This was my group’s first rehearsal in two weeks, so we were curious to see which of our cast members would return and what their level of interest would be. Since it had been so long since we’d last been to St. Joe’s, we decided to start with introductions, a short description of the project and the play, and some theater games. Upon arrival, we saw that only one student had been there for all three rehearsals: Aisha. Timone told us that some of the other students, like Catarra, were excited to participate in the future but had a conflict this week. We did have a lot of new students this week, which might pose an issue in the future depending on how many decide to come back or attend the actual performance. As of now, we have around two full casts for our act.
We began the rehearsal by re-introducing ourselves and the project. Maddie and Jacob did a really good job at describing this in enough detail that they understood why we were there but at a quick enough pace that they didn’t lose interest. We then moved into some theater games, like One Word Story and Zip, Zap, Zop because we’d had success with those in the past. However, they were slightly more difficult this time around because more of the students struggled with enunciation. I think a lot of them didn’t want to put themselves out there at first and were worried about participating. However, as the games went on, they really came out of their shells more. One student, Christina told me how much she loved acting but that she was curious to see how she’d do with a Shakespeare play because she didn’t feel familiar with them. However, when I asked her if she’d ever done Shakespeare before, she listed off around three plays that she’d either read or performed in. I think Christina’s positive attitude will help inspire the other kids and her familiarity with the script will really be an asset.
During this rehearsal, we wanted to focus on reading the scripts, getting familiar with the language, and understanding how to play a character. We broke up into two groups, and took turns reading a portion of the second scene of our act. I was really impressed with the students during this activity, because, even though they struggled with the language, they focused really well on enunciating and making sure not to miss any of their lines. Christina, who was the most excited about acting, wanted the largest speaking part during this activity. Once we gave her this part, we realized that she was having trouble interpreting some of the old English, but with some help ended up doing really well with it. Another student, Rufus, who barely talked during the other activities, really transformed while reading the script and spoke louder, more clearly, and with more confidence. Talia, who struggled with the pronunciation of a lot of the words, volunteered to read the part of the clown and persevered throughout the long lines of dialogue.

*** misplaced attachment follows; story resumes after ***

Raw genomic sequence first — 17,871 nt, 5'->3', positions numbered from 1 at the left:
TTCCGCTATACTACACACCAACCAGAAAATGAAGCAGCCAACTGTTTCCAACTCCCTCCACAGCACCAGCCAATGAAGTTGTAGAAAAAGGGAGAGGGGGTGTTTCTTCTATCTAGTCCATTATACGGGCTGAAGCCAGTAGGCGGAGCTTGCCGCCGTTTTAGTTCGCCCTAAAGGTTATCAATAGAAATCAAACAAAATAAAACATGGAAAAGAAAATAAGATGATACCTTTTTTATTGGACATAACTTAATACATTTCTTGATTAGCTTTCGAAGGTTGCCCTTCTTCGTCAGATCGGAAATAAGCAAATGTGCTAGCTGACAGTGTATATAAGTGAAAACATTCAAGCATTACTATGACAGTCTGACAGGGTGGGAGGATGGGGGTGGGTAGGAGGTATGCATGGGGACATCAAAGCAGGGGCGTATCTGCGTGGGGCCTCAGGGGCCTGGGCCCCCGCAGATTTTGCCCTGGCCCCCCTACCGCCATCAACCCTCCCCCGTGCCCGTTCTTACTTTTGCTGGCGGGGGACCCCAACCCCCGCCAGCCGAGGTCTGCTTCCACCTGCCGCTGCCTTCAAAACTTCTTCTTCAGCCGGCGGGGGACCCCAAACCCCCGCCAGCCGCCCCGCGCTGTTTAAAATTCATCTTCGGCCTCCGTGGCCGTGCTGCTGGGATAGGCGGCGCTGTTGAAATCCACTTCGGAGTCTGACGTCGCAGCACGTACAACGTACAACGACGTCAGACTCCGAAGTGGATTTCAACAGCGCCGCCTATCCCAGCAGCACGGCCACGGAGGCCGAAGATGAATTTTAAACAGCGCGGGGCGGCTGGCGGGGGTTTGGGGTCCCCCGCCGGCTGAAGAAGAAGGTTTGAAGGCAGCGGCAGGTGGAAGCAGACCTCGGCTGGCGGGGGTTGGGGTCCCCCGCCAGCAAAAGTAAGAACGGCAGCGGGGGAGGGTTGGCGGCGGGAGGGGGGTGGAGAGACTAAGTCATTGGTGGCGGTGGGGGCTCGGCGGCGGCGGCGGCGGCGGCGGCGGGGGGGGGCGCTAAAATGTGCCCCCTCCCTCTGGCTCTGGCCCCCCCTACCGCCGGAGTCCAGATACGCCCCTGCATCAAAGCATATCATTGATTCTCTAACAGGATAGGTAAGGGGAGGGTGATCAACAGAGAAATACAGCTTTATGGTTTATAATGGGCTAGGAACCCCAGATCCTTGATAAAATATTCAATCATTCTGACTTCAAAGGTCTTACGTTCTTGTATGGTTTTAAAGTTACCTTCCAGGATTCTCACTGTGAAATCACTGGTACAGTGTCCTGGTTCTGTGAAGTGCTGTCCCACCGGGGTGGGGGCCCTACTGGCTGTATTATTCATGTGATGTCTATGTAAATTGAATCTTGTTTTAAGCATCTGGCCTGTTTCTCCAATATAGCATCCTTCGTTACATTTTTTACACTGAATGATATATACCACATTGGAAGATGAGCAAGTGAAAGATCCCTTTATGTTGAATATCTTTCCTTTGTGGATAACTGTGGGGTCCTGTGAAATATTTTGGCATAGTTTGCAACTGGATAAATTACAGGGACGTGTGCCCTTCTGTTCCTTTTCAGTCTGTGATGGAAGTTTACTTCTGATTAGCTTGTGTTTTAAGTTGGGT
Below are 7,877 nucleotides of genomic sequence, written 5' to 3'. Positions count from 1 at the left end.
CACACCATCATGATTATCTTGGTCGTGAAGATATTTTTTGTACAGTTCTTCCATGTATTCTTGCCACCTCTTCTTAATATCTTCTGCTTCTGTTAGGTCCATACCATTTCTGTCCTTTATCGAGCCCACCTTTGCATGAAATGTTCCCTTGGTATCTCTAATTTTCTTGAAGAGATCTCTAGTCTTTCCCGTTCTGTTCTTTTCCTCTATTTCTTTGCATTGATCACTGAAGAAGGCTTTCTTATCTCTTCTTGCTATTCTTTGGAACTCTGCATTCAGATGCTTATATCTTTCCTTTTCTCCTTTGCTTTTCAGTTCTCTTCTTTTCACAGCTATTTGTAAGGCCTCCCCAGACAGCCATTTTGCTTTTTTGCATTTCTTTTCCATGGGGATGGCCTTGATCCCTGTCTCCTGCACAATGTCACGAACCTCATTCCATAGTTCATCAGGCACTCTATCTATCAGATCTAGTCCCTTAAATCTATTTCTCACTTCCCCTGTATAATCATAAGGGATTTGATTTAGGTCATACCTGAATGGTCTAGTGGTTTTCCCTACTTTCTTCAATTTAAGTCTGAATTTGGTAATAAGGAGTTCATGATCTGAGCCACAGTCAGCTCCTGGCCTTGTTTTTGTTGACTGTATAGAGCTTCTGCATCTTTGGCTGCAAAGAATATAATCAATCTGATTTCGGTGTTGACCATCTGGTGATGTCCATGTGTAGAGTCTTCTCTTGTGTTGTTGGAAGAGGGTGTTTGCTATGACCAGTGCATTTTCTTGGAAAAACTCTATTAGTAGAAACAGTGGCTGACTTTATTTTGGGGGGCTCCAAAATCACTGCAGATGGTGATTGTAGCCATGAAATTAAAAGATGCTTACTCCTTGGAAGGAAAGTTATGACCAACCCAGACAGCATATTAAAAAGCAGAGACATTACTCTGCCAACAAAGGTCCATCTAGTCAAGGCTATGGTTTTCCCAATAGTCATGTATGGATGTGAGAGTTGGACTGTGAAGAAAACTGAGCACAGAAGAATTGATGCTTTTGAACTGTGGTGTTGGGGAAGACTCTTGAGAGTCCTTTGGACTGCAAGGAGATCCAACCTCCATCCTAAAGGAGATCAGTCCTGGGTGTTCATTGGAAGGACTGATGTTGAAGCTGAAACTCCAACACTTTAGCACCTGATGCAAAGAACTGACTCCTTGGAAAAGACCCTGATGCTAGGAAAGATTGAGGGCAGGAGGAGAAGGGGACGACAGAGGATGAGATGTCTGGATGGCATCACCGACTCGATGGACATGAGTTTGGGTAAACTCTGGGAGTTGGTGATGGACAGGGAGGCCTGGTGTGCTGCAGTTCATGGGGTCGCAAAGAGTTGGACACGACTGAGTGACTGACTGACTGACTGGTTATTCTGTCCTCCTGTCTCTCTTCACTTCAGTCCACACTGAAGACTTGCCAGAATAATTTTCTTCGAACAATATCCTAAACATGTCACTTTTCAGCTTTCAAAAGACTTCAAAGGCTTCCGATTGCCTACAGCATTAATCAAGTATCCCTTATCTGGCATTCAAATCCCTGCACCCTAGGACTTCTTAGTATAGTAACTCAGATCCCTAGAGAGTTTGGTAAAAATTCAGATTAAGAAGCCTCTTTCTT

We decided to end with the Bus Stop game as a way of ending the rehearsal with excitement. Two students, Christina and Jacob (not the one from University of Richmond) acted out a hilarious skit involving Donald Trump and Taylor Swift. I think that this activity really helped them get into the mindset of an actor.
We left the students with a copy of the script and asked them to read it over and if they felt really drawn to a certain character, to let us know next time. For our next rehearsal, I think we should focus on casting (very tentatively based on who comes back), solidifying prop lists, and working more with the scripts. Our biggest challenge this week was how long it took to read over the script, so hopefully with time this process will run more smoothly. This group seemed to struggle more with the language but less with focusing, which is the opposite of the last group we worked with. I’m interested to see how this will change if the two groups end up performing together (assuming all the students come back).